United Nations Environment Programme (UNEP)

Media advisory: Ocean acidification poses growing risk to marine life and food security


New report shows effects of rising concentrations of CO2 in marine environment

Carbon dioxide emissions from the burning of fossil fuels continue to affect our atmosphere, resulting in global warming and climate change. But rising levels of CO2 emissions are also changing the chemical balance of our oceans, causing them to become more acidic and posing greater risk to marine organisms.

A new report by the United Nations Environment Programme (UNEP), entitled Environmental Consequences of Ocean Acidification, sheds light on the wide-ranging consequences of this emerging issue on marine food chains and ecosystems as well as human activities such as tourism and fishing. With around 1 billion people reliant on seafood as their main source of protein, the report also analyses the effects of ocean acidification on global food security.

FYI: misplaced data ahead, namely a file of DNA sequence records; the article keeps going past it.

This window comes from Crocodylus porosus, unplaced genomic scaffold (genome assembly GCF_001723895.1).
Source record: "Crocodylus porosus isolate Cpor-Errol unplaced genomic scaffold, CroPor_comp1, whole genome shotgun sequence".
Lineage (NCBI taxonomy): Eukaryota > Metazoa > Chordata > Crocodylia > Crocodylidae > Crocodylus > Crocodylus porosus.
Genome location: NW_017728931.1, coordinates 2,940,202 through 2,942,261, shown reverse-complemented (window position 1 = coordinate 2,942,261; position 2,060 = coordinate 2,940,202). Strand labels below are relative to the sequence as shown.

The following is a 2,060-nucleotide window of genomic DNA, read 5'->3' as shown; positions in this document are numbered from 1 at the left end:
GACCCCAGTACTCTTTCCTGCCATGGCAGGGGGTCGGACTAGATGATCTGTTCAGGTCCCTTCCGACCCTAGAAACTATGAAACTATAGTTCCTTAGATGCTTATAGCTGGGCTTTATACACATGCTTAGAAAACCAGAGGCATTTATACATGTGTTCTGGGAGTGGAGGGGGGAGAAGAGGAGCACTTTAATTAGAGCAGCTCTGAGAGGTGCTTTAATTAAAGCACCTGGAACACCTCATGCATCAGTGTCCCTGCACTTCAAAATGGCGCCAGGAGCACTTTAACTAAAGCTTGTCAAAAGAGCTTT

As CO2 emissions continue to rise, ocean acidification is rapidly becoming a critical issue with the potential, if unabated, to affect many species and ecosystems and the marine-based diets of billions of people worldwide.

Date: Thursday 2 December 2010

Time: 10:30 - 11:00 (Cancun)

Location: Room 'Sol', Ground Floor, Moon Palace Expo Centre (Universal), Cancun


Carol Turley, Plymouth Marine Laboratory

Joseph Alcamo, UNEP Chief Scientist

Tim Kasten, Division of Environmental Policy Implementation, UNEP

Nick Nuttall, UNEP Spokesperson/Head of Media

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